Many nonfinancial firms receive revenues in multiple currencies, and control assets in multiple countries. Foreign exchange risk is thus present on these firms’ income statements and also on their balance sheets, both through the income effects and because the balance sheets of foreign subsidiaries must be translated to the parent company’s home currency in the consolidated balance sheet.
If an arbitrageur observes that risk-free rates in the Euro Area are lower than in the U.S. and wants to engage in a one-year carry trade, he borrows 1€ with maturity of one year, exchanges it into dollars at the spot rate s, which is the value of the Euro in dollars, and contracts to purchase enough Euros to repay his debt in the future, which costs f*(1+rfeur). He then invests the proceeds at the risk-free U.S. rate for one year by purchasing a Treasury note or a CD. At the end of one year, he receives s*(1+rfusd) and pays f*(1+rfeur) to settle his futures position. Covered interest parity holds when there is no arbitrage opportunity, or where
f/s = (1+rfusd) / (1+rfeur)
For a corporation that already is exposed to Euro revenues and assets and is trying to decide how to hedge, the choice is between hedging in the forward market and hedging by borrowing:
f/s versus (1+r*) / (1+rfeur+spreadeur)
- If the firm has no borrowing constraints in the U.S., the only benefit of having the cash translated from the Euro borrowing proceeds is that firm can borrow less in dollars and still maintain its target leverage. In this case, r* = 1+rfusd+spreadusd
- If rfeur<rfusd, then adding the spreads lowers the ratio and makes it preferable to hedge using forward contracts, UNLESS the EUR spread is much lower than the USD spread. This can happen in segmented markets, as in Gordon Liao (2017).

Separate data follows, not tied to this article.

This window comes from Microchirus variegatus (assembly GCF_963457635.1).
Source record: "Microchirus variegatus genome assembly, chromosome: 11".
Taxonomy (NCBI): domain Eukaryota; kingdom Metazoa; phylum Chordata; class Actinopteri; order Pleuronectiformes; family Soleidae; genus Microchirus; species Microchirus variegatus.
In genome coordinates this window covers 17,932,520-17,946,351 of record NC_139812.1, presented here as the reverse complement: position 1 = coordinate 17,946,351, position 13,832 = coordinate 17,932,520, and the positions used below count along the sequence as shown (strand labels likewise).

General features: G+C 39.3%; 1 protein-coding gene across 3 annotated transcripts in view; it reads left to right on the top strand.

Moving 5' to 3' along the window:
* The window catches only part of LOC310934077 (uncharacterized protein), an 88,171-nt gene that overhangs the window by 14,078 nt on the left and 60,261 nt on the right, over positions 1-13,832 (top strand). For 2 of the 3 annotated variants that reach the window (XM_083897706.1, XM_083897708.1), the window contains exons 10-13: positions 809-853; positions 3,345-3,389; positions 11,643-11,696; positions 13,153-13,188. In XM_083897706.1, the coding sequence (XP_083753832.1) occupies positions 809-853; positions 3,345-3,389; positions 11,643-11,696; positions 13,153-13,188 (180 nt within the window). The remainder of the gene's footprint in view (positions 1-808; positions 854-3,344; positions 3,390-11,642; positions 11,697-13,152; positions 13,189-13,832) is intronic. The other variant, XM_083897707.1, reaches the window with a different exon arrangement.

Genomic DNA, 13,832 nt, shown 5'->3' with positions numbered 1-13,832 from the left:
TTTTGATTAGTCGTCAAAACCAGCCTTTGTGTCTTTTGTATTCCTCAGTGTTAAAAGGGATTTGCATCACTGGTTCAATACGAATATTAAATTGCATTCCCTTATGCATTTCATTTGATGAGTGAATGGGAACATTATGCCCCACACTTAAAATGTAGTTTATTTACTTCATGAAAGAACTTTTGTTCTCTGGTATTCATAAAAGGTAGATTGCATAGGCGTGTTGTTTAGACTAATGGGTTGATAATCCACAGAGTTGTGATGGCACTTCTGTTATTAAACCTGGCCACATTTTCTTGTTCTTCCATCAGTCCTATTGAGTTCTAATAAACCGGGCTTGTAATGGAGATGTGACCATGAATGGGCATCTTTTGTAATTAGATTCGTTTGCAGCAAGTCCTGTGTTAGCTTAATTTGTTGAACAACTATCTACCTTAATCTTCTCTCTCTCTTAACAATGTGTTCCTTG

- If rfeur>rfusd, then adding the spreads raises the ratio and makes it preferable to hedge using debt, UNLESS the EUR spread is much higher than the USD spread.
- If the firm is unable to borrow in the U.S., then r* is the rate on the marginal investment, which would not have occurred without the Euro borrowing.
- A firm with existing Euro exposure through its revenues and/or assets has another advantage over pure arbitrageurs in that it can avoid some transactions costs. An arbitrageur has to pay transactions costs both on (1) borrowing and exchanging at the spot rate, and (2) the forward contract. The firm in this example has to pay transaction costs for (1) or (2), but not both.
Finally, there are reasons why firms might borrow in another currency even if no arbitrage is possible.
- Firms might be willing to take on foreign exchange risk in order to access lower borrowing costs. This is most likely to be true for financially constrained firms. If the size of the loan (controlling for the firm’s capacity to repay) is correlated with the risk of the loan and if the risk of the loan is correlated with the interest rate charged, then firms can access more capital by borrowing in currencies where the funding costs are lower.
- The firm has operational hedges by which it benefits from changes in exchange rates. For example, a U.S. exporter that competes with European firms in world markets will see higher sales growth if the Euro strengthens. This at least partially offsets the losses that would occur if the firm borrowed Euros and did not cover its position either with derivatives or with expected future Euro revenues.
- When rfeur<rfusd, lower-rated firms are less responsive to changes in interest rates, and higher-rated firms are responsive only if the EUR spread is much lower than the USD spread
- When rfeur>rfusd, lower-rated firms are more responsive to changes in interest rates, and higher-rated firms are responsive unless the EUR spread is much higher than the USD spread
- Larger firms are more responsive to changes in interest rates, if the cost of hedging using forwards is a convex function of the contract size
- Firms with tight financial constraints and good investment opportunities, such as young and small firms with high Tobin’s Q, or firms with high Q and lots of short-term debt, are more responsive to changes in rates.
- Firms that compete in world markets are more willing to borrow in the currencies of its competitors, and so are more sensitive to rate changes in those currencies.